Hey bud, i dunno about you, but here is how i understand it, and this is how i will explain it. People say Christianity, and they include many different "terms" when using this such as Catholics, Baptists, Protestants, etc. You get the idea. - Well - its all rubish. Christianity, in its one and true form belongs to Orthodoxy and only Orthodoxy. When Christianity began, it was all Orthodoxy, anfd from there it split. Let me try to explain this step by step. ONE, and i emphasize that, one of our core themes is that Jesus died on the cross to save all humanity. In knowing he had to do so, he bestowed upon the 11 disciples, Judas was to go on and hang himself shortly after, the right to go teach and preach to people about this. He blessed each one of them, and gave them the knowledge and wisdom to pass down to the next generations. We in the Orthodox chuch call this apostolic doctrine. Our priests, to this day, continue this lineage. We have the blessing from our forefathers which has come from the Disciples, who got it from Christ. Now, some time ago, when these different sections were there, there was a bishop who was teaching some principle. Now, ultimately, all the bishops, except for this guy, got together and came to the conclusion that what he was teaching was incorrect, and told him to rectify his teachings. The Bishop objected, and there became a split in the church. - Where do we see this split? Roman Catholic church was formed from this split, headed by this bishop. So, now we have two branches. Now Orthodox people, they tend to stick to the Orthodox church, but under extreme conditions, we are able to go to a Catholic church and accept communion. Now why is this? Because, even though the split occured with Roman Catholics, they still have what we call the Apostolic Doctrine, hence the lineage. Now within Roman Catholic and Orthodox churches, the priests are priests because they go to seminary and such and learn specific things such as how to read and interpert the Bible, and how to minister to people. - No common person can do this. Now here is the kicker. Within the Roman Catholic church, when things started to go wrong, we have people defy the church. Not so much the priests, but the people. The preists knew better, due to their extensive education and handing of knowledge. However when the people revolted, we get splits such as Protestant, Baptists. They call themself Christians, but in actuality, all they believe in is one principle. Christ is their savior..... where in truth, Christianity contains more than this. Another thing is that their preists dont have this linage or 'Apostolic Doctrine' so to speak. And if they claim that they do, well then, here is another point where orthodoxy and catholocism differ, and thats the fact that our priests observe the sacraments, and i dont really see that with these Baptists, Protestants, Non-Denominational, or Penticostal. And even then we have the really messed up people like Jehovah Witnesses and Mormons. So in any case, do some soul searching, find your own groove. I know mine. Any christian, if you're reading this and thinking im bashing you, i honestly ask you to go look at all the complete facts and those roads will lead you inevitably to Orthodoxy. Im not condeming any sect or etc. i'm just spewing forth my opinion and the truths i was taught and have come to find while searching on my own. Remember, the good book says "You are no one to judge others. Judge and thou shall be judged." - But i am human and i have my flaws, so if this appears as a bashing, i sincerly apologize. Your's truly in Christ.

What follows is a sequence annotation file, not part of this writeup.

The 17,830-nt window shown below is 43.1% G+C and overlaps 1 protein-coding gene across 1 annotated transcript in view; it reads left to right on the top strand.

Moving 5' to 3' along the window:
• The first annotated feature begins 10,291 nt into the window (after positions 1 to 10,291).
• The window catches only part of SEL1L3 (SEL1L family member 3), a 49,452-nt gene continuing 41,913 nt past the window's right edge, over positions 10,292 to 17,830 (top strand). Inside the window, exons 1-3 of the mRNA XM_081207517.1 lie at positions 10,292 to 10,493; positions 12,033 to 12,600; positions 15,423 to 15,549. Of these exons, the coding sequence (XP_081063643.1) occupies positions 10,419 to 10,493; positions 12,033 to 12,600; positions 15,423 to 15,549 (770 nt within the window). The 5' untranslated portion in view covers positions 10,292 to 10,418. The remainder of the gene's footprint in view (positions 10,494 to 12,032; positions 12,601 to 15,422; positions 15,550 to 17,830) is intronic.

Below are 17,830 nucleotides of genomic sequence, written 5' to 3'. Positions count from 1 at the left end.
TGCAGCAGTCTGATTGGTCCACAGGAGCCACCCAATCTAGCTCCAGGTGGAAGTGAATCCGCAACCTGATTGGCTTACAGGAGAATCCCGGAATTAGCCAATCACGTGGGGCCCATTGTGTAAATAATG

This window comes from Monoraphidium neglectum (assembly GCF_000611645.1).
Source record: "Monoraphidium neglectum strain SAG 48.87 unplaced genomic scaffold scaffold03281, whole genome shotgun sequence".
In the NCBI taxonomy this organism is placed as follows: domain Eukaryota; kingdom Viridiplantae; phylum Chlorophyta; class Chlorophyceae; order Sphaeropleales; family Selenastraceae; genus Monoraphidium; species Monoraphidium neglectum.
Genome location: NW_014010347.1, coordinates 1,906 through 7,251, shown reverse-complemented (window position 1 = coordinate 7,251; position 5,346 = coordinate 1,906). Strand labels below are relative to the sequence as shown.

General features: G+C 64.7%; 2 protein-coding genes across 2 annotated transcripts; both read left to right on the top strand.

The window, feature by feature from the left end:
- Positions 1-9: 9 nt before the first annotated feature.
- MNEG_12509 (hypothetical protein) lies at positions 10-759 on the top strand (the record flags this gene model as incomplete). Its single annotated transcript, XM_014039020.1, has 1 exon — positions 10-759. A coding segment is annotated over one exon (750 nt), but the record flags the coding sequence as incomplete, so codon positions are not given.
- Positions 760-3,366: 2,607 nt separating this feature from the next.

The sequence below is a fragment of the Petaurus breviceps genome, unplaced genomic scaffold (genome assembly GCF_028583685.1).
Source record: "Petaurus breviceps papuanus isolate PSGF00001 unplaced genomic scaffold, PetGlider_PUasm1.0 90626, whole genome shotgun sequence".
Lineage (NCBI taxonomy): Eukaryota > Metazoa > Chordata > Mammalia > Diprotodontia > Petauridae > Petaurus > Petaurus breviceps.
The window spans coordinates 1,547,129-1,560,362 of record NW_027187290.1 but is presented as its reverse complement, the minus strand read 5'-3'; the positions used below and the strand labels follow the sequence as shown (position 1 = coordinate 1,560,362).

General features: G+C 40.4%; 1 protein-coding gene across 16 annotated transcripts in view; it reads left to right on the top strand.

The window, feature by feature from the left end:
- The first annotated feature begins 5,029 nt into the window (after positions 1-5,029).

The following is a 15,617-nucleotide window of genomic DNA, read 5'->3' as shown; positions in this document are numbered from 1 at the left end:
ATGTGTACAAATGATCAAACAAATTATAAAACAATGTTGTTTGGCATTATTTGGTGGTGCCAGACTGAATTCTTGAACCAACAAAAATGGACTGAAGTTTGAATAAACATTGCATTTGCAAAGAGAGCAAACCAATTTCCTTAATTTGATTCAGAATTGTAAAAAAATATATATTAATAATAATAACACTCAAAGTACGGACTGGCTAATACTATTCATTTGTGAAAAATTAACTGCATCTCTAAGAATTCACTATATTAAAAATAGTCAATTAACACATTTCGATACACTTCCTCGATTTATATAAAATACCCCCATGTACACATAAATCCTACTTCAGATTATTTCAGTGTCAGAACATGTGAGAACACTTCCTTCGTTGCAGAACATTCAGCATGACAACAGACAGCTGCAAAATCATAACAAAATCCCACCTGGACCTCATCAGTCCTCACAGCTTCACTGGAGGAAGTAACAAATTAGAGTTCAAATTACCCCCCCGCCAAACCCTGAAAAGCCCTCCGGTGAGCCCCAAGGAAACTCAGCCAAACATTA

Emphasis on "Greek"